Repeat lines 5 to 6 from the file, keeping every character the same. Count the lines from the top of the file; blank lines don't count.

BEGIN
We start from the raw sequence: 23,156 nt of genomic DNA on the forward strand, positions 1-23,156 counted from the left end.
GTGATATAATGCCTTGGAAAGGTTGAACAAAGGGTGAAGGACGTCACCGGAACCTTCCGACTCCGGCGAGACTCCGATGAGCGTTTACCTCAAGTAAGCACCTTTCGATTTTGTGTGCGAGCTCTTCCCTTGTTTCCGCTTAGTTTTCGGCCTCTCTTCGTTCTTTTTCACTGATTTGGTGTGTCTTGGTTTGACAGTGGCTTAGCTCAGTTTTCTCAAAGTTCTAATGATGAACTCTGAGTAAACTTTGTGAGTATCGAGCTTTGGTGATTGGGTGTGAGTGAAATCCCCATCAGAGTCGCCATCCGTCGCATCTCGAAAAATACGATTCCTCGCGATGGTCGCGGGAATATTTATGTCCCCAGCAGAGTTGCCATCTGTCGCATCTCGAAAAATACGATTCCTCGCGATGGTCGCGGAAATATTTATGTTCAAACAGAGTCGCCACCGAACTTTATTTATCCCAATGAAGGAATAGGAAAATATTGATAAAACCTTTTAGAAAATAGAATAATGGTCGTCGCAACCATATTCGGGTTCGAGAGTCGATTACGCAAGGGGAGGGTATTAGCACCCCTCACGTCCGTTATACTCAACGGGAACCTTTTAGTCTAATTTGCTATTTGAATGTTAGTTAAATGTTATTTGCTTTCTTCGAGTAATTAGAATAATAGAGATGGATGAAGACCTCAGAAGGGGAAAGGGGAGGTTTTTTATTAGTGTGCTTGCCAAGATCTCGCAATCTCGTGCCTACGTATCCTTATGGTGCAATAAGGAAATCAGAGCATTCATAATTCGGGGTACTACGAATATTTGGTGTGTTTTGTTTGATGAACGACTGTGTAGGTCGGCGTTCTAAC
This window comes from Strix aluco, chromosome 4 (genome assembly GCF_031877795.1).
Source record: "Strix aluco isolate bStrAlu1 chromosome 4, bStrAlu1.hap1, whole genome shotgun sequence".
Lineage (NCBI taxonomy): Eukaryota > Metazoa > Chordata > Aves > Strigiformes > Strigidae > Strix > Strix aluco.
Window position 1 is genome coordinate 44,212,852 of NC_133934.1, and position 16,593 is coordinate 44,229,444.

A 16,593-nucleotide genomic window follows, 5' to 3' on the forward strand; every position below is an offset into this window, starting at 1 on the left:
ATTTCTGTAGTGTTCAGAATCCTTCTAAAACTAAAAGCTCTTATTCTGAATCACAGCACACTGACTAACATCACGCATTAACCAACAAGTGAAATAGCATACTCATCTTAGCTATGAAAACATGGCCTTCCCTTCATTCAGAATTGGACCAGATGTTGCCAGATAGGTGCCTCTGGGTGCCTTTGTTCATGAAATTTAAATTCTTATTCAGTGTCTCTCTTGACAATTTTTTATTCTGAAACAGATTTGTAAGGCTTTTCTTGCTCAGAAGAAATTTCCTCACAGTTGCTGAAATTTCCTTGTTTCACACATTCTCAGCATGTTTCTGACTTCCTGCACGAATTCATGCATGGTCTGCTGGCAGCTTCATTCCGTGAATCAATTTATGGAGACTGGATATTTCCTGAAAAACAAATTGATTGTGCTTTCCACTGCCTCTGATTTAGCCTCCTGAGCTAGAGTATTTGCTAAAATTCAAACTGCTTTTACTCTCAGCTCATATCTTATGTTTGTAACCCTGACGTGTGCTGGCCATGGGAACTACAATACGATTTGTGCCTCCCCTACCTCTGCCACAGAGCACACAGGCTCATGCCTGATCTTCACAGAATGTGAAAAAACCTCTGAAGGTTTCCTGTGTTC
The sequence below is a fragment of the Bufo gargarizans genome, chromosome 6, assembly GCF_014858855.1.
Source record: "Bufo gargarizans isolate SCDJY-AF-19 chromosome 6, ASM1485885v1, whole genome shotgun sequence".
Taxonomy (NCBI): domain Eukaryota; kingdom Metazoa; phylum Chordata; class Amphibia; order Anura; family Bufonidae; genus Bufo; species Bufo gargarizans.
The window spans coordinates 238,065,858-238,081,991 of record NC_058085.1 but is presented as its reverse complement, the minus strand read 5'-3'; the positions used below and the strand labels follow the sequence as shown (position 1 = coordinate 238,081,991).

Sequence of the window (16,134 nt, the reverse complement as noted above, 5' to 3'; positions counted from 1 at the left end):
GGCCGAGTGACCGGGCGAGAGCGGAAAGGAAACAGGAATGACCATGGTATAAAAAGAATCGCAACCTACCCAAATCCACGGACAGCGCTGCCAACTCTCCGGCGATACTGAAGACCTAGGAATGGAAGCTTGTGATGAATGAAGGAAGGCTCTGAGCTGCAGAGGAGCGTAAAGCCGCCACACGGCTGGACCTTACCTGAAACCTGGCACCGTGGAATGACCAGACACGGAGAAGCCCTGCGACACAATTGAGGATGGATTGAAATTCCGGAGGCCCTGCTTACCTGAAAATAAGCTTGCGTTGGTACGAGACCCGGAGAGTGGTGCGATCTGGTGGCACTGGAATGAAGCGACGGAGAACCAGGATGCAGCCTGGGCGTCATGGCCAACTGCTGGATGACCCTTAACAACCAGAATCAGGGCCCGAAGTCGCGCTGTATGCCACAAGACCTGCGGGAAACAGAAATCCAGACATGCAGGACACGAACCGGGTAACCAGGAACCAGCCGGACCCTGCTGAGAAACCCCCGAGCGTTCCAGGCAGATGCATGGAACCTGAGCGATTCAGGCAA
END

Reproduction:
Lineage (NCBI taxonomy): Eukaryota > Metazoa > Chordata > Aves > Strigiformes > Strigidae > Strix > Strix aluco.
Window position 1 is genome coordinate 44,212,852 of NC_133934.1, and position 16,593 is coordinate 44,229,444.